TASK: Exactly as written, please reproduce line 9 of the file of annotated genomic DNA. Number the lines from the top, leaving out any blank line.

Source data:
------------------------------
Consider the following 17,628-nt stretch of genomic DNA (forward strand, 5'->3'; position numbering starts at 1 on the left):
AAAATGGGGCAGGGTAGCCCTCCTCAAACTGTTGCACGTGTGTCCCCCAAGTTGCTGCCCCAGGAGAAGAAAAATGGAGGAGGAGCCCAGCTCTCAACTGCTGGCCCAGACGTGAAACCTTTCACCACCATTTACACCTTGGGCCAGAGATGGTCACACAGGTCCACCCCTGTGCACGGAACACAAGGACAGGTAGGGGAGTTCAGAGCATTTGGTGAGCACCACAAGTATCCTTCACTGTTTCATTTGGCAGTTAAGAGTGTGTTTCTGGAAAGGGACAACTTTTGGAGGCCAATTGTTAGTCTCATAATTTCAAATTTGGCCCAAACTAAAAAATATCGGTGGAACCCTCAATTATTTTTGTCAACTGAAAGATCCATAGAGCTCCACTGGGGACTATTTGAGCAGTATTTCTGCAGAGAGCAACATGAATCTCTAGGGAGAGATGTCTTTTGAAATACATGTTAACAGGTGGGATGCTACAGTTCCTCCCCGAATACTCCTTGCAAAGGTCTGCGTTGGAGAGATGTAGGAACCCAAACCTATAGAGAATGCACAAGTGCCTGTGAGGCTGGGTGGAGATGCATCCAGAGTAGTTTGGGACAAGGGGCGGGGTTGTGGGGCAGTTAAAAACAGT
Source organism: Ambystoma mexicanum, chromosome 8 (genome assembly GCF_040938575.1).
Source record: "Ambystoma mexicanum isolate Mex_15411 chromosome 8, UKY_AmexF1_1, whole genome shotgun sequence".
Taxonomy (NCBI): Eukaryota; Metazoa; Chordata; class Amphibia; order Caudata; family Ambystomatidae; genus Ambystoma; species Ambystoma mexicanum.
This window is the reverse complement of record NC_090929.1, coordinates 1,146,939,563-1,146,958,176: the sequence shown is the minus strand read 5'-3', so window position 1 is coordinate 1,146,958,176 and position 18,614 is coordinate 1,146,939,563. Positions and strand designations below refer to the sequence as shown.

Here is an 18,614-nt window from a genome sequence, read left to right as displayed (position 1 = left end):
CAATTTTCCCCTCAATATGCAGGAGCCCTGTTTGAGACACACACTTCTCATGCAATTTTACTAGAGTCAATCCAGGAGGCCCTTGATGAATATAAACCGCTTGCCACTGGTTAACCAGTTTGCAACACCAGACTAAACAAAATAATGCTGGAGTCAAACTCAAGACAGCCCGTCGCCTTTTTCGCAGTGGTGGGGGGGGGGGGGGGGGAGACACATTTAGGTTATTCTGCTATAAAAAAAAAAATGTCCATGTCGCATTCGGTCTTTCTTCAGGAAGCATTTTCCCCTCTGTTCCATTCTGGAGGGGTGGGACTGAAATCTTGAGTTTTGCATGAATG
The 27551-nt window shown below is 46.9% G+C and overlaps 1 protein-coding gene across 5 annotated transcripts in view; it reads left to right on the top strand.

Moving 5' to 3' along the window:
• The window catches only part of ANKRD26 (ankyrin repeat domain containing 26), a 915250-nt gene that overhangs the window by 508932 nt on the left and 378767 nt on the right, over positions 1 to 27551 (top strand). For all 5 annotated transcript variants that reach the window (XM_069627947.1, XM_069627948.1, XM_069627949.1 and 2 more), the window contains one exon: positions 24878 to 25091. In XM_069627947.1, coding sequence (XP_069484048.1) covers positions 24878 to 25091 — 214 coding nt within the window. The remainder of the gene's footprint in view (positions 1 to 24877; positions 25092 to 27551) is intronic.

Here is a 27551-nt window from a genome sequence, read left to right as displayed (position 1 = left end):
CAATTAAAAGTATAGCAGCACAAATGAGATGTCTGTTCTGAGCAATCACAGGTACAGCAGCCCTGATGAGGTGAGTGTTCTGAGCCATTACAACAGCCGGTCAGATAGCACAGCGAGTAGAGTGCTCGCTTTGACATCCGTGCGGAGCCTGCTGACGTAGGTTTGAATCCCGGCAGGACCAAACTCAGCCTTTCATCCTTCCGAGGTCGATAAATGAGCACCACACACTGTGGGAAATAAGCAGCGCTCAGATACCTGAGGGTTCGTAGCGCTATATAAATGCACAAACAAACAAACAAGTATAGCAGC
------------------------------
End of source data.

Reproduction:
The 27551-nt window shown below is 46.9% G+C and overlaps 1 protein-coding gene across 5 annotated transcripts in view; it reads left to right on the top strand.